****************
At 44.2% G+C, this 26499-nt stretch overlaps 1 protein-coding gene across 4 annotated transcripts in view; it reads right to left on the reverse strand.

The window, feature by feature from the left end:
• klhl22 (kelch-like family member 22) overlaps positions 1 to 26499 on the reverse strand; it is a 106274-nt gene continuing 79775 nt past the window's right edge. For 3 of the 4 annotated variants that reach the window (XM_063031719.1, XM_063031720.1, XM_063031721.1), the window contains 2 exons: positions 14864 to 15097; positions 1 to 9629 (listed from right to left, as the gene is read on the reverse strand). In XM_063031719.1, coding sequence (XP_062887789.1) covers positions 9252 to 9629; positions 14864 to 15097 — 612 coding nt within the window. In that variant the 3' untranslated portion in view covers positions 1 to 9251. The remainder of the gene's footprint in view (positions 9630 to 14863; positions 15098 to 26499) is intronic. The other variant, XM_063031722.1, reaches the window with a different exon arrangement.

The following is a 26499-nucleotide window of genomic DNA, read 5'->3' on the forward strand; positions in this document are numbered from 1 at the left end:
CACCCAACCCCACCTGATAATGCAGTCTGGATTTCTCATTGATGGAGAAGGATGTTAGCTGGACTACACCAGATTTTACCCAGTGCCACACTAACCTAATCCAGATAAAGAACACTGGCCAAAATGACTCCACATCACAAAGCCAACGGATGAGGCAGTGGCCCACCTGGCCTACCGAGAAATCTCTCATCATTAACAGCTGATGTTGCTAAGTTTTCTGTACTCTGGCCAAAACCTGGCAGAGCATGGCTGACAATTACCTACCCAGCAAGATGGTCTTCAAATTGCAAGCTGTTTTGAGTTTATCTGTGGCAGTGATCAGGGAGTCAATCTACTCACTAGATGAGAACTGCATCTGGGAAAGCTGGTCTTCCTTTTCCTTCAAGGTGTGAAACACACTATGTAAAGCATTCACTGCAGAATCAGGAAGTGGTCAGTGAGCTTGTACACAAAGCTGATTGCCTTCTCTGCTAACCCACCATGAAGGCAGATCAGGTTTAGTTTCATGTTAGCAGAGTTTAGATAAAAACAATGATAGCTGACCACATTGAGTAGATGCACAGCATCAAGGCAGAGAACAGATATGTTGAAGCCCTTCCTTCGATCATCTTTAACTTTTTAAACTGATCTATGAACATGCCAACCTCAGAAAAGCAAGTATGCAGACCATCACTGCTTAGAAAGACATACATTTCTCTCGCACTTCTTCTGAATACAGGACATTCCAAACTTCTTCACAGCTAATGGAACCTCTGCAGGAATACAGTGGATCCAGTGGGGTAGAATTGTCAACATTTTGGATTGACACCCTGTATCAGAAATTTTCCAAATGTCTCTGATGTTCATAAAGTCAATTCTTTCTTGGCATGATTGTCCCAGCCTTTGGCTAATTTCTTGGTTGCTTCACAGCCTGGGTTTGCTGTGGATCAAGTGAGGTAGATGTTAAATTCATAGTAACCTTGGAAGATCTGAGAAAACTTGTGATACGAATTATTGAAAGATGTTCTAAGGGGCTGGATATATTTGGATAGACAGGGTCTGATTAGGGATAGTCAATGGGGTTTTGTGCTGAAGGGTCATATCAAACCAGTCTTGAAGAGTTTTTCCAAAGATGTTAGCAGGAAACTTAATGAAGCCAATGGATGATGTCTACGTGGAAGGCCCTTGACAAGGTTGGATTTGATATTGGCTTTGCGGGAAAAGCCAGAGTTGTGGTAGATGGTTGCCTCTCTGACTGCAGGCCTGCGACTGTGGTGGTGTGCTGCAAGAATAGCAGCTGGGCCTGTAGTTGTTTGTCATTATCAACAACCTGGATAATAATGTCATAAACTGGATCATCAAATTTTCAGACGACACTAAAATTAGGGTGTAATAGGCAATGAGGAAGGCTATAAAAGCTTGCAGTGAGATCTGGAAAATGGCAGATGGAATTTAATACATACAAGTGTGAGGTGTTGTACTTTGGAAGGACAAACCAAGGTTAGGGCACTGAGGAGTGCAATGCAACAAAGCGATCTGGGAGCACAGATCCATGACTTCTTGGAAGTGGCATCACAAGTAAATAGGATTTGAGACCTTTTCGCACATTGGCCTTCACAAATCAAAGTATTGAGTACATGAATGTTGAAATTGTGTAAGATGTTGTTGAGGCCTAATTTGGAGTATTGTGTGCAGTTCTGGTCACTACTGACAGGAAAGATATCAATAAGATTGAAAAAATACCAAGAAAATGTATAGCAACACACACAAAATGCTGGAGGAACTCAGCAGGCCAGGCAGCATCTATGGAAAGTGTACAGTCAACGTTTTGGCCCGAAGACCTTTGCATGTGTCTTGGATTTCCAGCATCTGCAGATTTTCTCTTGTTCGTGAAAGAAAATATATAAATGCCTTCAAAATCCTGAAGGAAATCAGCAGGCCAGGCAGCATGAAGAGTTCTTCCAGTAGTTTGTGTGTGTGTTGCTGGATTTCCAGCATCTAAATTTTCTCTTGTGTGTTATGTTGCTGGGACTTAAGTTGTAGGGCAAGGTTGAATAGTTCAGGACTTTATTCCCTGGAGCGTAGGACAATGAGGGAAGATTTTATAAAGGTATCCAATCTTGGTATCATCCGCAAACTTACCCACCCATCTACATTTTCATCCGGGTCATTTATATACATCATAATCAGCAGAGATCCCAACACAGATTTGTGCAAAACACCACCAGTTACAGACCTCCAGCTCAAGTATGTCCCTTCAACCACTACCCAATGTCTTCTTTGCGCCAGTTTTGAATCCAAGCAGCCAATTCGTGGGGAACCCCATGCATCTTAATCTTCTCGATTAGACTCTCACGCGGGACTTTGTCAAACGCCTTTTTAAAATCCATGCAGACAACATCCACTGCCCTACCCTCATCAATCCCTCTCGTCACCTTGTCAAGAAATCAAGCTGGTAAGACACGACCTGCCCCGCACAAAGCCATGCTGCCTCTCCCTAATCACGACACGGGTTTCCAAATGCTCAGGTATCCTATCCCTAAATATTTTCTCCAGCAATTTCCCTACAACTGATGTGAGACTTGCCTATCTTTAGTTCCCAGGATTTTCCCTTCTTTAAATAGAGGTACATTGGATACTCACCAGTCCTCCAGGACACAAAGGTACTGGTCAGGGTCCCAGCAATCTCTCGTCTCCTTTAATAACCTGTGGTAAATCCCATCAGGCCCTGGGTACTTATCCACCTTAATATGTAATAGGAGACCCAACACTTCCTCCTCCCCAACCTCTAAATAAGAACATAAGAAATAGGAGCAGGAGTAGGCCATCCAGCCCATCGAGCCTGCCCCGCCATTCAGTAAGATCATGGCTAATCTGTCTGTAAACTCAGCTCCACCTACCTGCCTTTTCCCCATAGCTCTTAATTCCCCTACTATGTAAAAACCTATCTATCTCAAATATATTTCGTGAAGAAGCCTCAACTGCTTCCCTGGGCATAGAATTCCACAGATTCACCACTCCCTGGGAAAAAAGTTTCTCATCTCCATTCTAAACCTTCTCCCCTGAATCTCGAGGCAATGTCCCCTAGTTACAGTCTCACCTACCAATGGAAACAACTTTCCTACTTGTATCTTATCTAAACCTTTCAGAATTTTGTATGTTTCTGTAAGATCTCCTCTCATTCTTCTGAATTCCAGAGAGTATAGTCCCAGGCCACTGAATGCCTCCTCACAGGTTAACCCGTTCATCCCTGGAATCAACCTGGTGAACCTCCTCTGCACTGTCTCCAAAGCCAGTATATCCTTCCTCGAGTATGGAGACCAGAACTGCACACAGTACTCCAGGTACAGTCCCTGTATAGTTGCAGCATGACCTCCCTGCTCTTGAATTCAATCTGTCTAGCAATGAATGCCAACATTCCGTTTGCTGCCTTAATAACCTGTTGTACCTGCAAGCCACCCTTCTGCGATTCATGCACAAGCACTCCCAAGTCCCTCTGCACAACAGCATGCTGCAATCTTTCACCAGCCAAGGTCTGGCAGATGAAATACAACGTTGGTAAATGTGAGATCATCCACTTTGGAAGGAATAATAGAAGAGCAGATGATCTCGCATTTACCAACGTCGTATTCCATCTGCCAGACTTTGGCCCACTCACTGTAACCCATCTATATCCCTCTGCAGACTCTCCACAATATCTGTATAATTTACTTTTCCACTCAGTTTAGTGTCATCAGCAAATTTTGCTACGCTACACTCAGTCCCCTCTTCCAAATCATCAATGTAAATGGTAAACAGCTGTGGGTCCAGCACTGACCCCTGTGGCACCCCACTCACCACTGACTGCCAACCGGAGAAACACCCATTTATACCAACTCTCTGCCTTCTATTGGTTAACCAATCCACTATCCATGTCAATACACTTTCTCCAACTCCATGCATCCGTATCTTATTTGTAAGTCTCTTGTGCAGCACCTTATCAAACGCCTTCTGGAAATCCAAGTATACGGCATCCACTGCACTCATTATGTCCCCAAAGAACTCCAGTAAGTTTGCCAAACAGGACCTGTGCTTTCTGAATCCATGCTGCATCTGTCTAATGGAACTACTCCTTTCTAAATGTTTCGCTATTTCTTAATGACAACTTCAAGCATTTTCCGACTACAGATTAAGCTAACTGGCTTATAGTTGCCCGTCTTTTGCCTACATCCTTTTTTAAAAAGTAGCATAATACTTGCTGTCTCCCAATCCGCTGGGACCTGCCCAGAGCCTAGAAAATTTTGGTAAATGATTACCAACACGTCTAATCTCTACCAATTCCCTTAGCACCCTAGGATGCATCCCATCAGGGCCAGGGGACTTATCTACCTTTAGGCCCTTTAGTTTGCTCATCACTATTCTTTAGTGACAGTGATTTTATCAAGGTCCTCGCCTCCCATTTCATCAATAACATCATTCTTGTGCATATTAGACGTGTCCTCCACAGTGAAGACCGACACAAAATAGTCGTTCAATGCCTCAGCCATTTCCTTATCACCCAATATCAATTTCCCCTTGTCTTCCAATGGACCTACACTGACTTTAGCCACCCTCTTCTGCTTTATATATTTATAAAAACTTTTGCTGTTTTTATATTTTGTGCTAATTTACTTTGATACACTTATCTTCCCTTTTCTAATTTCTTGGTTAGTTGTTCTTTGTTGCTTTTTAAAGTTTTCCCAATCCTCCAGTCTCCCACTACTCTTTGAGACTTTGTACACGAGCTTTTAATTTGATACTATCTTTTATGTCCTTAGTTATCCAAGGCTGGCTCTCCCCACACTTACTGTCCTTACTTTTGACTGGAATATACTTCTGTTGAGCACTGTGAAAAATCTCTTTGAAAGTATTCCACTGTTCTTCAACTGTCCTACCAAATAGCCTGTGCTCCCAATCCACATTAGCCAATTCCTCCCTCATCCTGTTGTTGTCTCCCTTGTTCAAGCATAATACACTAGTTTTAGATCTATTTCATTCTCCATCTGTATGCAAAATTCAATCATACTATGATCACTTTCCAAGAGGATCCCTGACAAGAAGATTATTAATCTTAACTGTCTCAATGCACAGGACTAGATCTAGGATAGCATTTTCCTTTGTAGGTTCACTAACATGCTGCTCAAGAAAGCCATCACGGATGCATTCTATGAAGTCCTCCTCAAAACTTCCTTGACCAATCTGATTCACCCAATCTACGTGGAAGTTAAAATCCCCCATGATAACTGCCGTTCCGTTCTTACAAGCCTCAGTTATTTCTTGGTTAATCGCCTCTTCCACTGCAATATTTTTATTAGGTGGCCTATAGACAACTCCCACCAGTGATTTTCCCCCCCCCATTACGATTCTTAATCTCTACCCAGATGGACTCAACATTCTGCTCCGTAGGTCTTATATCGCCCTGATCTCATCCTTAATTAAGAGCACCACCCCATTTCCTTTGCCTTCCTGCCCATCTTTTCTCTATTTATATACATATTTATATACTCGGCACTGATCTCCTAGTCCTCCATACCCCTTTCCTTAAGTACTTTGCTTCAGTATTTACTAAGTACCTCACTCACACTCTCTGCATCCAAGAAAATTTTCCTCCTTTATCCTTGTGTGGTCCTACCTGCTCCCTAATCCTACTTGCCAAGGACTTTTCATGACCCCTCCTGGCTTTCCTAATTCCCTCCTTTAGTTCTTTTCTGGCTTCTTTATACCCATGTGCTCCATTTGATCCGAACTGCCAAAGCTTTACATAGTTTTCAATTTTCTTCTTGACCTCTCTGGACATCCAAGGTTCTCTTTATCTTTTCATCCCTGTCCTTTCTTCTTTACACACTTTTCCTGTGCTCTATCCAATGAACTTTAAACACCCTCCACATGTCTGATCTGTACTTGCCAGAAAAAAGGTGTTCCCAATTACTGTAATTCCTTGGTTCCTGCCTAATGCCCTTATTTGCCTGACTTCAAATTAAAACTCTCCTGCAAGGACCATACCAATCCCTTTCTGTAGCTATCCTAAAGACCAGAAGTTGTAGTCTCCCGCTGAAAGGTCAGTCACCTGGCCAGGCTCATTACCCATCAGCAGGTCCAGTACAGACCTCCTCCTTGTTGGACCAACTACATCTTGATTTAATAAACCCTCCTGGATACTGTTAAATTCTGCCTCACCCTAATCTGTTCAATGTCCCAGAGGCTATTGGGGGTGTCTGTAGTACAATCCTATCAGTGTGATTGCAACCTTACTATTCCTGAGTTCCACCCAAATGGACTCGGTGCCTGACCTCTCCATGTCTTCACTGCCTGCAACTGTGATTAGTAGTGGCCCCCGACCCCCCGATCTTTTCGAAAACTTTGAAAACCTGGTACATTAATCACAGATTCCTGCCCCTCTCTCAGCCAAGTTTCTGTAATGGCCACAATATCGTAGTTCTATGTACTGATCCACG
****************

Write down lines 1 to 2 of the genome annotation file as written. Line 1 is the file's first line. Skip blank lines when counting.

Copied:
At 44.2% G+C, this 26499-nt stretch overlaps 1 protein-coding gene across 4 annotated transcripts in view; it reads right to left on the reverse strand.

The window, feature by feature from the left end: